Gay San Diego City Commissioner Nicole Murray Ramirez, chair of the court's national stamp campaign, expressed outrage to the B.A.R. about the postal service's reasoning behind its rejection of a stamp for Shepard.

"We never got that letter when we led the Harvey Milk stamp campaign," noted Murray Ramirez. "We are going to find out why this seems to be treated quite differently than any other stamp of someone assassinated or martyred."

Gay San Francisco Supervisor Rafael Mandelman authored a resolution earlier this year in support of the Shepard stamp after reading about the idea in the B.A.R. The Board of Supervisors became the first government body to support the proposal when it unanimously passed the resolution in late January.

Shown by the B.A.R. a copy of the rejection letter Lehman received, Mandelman called it "a very unfortunate response. Although Shepard's life ended tragically, his legacy is an enormously positive and important one. The Postal Service is way off base on this."

The San Diego City Council is scheduled to vote on its own resolution backing the Shepard stamp in April. Gay San Diego Mayor Todd Gloria is one of the campaign's honorary co-chairs, as are Dennis and Judy Shepard, who co-founded the Matthew Shepard Foundation in honor of their son.

The court system is also pressing to see stamps be issued on behalf of other deceased LGBTQ luminaries, such as Black civil rights leader Bayard Rustin. It has also called for ones featuring drag performers José Julio Sarria, Marsha P. Johnson, and Sylvia Rivera, which Mandelman previously authored a resolution in support of that was passed by the board in 2020.

The ones for the trio of drag artists stemmed from the B.A.R. asking Murray Ramirez for comment about U.S. postal stamps featuring Bugs Bunny in various drag. They were believed to be the first American postage to depict drag.

He told the B.A.R. he is now worried similar reasoning will be used to reject the stamps for the real life drag performers as well as one for Rustin.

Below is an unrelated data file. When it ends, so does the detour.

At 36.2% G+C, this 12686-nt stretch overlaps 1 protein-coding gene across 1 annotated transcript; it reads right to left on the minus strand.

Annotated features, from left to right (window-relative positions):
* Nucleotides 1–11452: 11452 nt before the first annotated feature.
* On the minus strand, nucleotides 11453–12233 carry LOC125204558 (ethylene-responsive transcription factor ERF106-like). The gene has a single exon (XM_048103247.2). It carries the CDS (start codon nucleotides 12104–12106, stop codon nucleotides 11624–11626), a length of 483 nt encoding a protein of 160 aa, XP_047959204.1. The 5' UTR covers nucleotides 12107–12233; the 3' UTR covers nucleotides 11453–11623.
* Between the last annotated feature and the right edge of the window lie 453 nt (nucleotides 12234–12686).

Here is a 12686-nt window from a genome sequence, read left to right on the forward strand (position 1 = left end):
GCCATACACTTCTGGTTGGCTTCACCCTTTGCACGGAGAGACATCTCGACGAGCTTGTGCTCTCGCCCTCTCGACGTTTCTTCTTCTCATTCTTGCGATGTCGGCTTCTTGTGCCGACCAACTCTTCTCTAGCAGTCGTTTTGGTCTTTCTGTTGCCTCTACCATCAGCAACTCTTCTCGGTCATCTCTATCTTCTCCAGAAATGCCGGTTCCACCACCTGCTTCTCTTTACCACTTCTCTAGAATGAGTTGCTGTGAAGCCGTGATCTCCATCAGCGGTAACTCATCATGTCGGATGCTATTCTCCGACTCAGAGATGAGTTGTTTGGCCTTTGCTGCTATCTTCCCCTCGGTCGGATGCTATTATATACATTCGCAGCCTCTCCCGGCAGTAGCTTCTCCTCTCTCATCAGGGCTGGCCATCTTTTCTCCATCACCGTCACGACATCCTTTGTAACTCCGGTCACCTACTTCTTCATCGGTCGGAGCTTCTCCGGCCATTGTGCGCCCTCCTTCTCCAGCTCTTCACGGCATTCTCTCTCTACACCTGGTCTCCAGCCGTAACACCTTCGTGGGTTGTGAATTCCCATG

"Will they tell us that their colorful lifestyles are unacceptable but their Bugs Bunny stamps in drag are?" asked Murray Ramirez.

A spokesperson for the postal service did not immediately respond to the B.A.R.'s inquiry Tuesday evening on the veracity of the letter Lehman received and when it adopted the criteria rejecting "negative occurrences and disasters" being depicted on stamps.

Lehman told the B.A.R. he hopes the postal service stamp committee can be persuaded that its reasoning for rejecting the Shepard stamp is misguided.

"I think it is just an education issue, hopefully. The person who wrote this letter doesn't understand those positive contributions that Matthew's death has caused and the effect it had," said Lehman, 59, who was stationed aboard the USS Carl Vinson in the East Bay city of Alameda during his time as a service member and came out of the closet at age 21 while living in the Bay Area.

More information about the stamp selection process and how to submit letters in support of various stamp proposals can be found at the advisory committee's website.

Never miss a story! Keep up to date on the latest news, arts, politics, entertainment, and nightlife. Sign up for the Bay Area Reporter's free weekday email newsletter. You'll receive our newsletters and special offers from our community partners.

Support California's largest LGBTQ newsroom. Your one-time, monthly, or annual contribution advocates for LGBTQ communities. Amplify a trusted voice providing news, information, and cultural coverage to all members of our community, regardless of their ability to pay -- Donate today!